Robert Lyell has kindly sent me an article on castor angle measurement; this is reproduced in the next few pages. However, I thought it would first be worth reminding readers of Eric Worpe’s writing on the subject of castor angle and self-centering, which was covered in Issue 20 of TTT 2 as part of the series of articles on TC steering. This follows:
The castor angle is made up from two components. The beam axle has an inherent castor angle of 3 degrees. (see Table 1) this is augmented by the slope of the front springs, which for the TA and TB was also 3 degrees.
However, when the rear trunnions were exchanged for shackles on the TC, it resulted in an increased spring slope of 5 degrees, giving a total of 8 degrees, as opposed to 6 degrees for the TA and TB. Subsequently, wedges of 2.5 degrees were offered to reduce the total castor angle of the TC to 5.5 degrees. (see Table 1 and the illustration at Figure 1)
Figure 1 – an illustration of the “TC + taper” (bottom line of the table) showing how the wedges bring the total castor angle back to 5.5 degrees i.e. 5 degrees spring slope plus 3 degrees castor on axle less 2.5 degrees axle wedge.
Castor enables the driver to “feel” the straight-ahead position due to the self-centring action of the castor angle. Fig. 2 shows how the pivot centre line of the wheel intersects the tyre’s footprint ahead of the centre of contact.
Although the castor steering feature is similar to a castor wheel fitted to a trolley, where the wheel’s centre trails behind the pivot axis, an alternative explanation is more suited to the specific geometry of a car.
Figure 2 – showing the self-centring effect.
Turning the wheel about the pivot axis results in an edge of the tyre lifting up the wheel (see Figure 3); this can be illustrated by holding a tin can in the hand and holding one’s arm vertically with the can resting on a table. Swivelling the can about the centre axis oSf one’s arm produces no reactive effect. However, inclining one’s arm to the vertical and swivelling the can should cause one edge of the can to lift.
The weight of the car brings about a “reset” effect, forcing the wheel to return to its lowest (straight ahead) base level. Thus, the castor return action is mainly a function of the castor angle, weight of car and width of tyre.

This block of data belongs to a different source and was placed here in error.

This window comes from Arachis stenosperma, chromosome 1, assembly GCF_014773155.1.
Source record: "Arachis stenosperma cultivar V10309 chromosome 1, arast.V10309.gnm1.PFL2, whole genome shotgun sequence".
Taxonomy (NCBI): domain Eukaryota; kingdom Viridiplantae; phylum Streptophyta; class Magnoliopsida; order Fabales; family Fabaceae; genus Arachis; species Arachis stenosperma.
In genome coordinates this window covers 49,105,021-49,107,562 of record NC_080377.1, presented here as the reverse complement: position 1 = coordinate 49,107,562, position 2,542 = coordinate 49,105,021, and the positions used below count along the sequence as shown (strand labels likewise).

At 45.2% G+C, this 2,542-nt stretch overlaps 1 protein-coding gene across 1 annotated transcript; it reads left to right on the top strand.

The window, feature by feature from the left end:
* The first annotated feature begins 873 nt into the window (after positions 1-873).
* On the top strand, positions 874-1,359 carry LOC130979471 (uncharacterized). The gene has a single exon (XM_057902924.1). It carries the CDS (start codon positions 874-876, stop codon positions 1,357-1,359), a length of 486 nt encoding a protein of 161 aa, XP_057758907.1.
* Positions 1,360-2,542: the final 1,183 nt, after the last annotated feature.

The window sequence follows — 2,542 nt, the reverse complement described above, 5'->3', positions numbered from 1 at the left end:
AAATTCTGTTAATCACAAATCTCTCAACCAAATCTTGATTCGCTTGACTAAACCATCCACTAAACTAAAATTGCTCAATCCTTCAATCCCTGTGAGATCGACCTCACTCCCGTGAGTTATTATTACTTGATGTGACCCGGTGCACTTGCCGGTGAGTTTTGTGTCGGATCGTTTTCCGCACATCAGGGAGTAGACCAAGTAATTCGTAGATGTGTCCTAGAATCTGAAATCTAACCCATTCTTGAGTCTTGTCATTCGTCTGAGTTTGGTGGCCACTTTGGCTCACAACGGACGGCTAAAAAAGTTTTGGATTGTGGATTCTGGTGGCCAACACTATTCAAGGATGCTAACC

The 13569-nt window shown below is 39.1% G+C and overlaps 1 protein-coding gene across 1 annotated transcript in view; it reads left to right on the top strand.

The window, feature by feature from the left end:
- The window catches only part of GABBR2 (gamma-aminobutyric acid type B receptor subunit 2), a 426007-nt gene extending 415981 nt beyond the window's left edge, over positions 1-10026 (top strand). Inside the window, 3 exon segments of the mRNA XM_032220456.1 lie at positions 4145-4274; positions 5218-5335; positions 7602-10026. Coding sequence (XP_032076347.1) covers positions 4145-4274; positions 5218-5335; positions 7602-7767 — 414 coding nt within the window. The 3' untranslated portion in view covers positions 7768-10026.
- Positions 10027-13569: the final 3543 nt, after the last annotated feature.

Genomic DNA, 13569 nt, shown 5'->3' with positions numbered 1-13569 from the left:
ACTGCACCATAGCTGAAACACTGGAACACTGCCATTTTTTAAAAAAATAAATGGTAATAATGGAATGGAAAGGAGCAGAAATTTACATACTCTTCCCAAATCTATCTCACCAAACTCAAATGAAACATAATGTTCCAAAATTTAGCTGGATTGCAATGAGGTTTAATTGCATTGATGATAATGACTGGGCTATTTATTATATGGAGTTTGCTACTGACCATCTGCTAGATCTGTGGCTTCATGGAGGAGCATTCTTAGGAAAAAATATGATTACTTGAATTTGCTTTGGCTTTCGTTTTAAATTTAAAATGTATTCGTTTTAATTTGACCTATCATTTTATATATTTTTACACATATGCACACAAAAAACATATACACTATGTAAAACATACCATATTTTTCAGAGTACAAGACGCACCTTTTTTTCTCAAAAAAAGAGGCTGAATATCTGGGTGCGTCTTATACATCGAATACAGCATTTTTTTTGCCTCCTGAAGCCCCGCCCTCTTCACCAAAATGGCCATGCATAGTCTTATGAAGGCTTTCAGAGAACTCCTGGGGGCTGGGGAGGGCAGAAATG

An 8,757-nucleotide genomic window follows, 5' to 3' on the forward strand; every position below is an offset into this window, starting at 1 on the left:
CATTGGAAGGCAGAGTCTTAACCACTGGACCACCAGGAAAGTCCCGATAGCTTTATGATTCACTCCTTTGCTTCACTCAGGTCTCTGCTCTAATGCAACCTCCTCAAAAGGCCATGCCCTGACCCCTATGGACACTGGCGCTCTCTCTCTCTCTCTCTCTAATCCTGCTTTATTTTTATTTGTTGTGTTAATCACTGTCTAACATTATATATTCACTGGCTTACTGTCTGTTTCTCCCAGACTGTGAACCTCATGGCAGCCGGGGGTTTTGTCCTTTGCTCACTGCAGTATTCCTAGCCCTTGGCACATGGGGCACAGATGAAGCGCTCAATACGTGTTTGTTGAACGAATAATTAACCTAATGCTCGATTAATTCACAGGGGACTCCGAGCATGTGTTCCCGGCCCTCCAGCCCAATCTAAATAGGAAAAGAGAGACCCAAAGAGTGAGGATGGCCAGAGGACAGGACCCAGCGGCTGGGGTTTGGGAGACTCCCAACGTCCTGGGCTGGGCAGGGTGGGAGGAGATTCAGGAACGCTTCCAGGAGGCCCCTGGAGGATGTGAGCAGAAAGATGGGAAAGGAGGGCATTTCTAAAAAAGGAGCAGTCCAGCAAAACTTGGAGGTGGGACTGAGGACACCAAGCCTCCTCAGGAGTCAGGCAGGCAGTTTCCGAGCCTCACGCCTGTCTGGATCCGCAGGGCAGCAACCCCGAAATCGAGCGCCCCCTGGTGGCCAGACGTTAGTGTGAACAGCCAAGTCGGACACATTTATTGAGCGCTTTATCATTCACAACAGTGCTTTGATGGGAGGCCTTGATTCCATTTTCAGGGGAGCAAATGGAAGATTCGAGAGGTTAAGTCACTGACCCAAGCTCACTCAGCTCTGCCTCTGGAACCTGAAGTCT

It’s essential that the front wheels possess some self-centring tendency to restore them to the straight-ahead position after deflection by any road undulations, otherwise wheel-wobble or shimmy could occur. Too much castor produces hard steering, whereas too little causes wander.
Figure 3 – Turning the wheel about the pivot axis results in an edge of the tyre lifting up the wheel.
Robert Lyell’s article follows…………
Castor angle measurement – TC……….Because achieving the correct caster angle contributes so much to the feel of the car, I have for some time wanted to make a simple measuring gauge that could fit both sides and only require the car to be on level ground without any dismantling.
Staying at home was the catalyst and I have made one, but simple it is not. Anyway, I am pleased to share my design in case anyone else is inspired to make a copy or improve on it.
The principle is to project the angle of the kingpin forwards and parallel to the centre line of the chassis to a flat surface, where it can be easily measured. This is achieved by two arms of exactly the same length locating on the outside diameter of the short king pin protrusion at the bottom and the central ¼ BSF tapped hole at the top. Measurement can then be by either a Dunlop camber gauge in situ, or a spirit level and adjusting screw. With the screw locked in place the gauge can be removed to the bench and its protrusion measured with a Vernier.
Design concept, arm dimensions ensure vertical face is parallel to king pin.
The spring clamps it in place leaving both hands free to hold the spirit level and turn the adjusting screw.
Shown in place, wheel on full lock.
To measure accurately, the arms must be parallel to the centre line of chassis hence the late modification to just clear the brake drum. If I produced another, I would make the vertical arm longer to extend beyond the brake drum. The kingpin inclination requires the short ‘wing’ extensions at the bottom in order to take a vertical reading.
Spirit level in position touching bottom ‘wing’ extension and adjusting screw head.
Measured on the bench the nearside represents a triangle whose sides are 218mm (fixed length), 219mm and 20mm (adjusting screw). By using a piece of freely available software or a scientific calculator the acute angle is calculated at 5.2 degrees against a specification of 5.5 with taper plates on the axle (see Eric Worpe’s Table 1). The offside adjusting screw measured 21mm which calculates 5.5 degrees.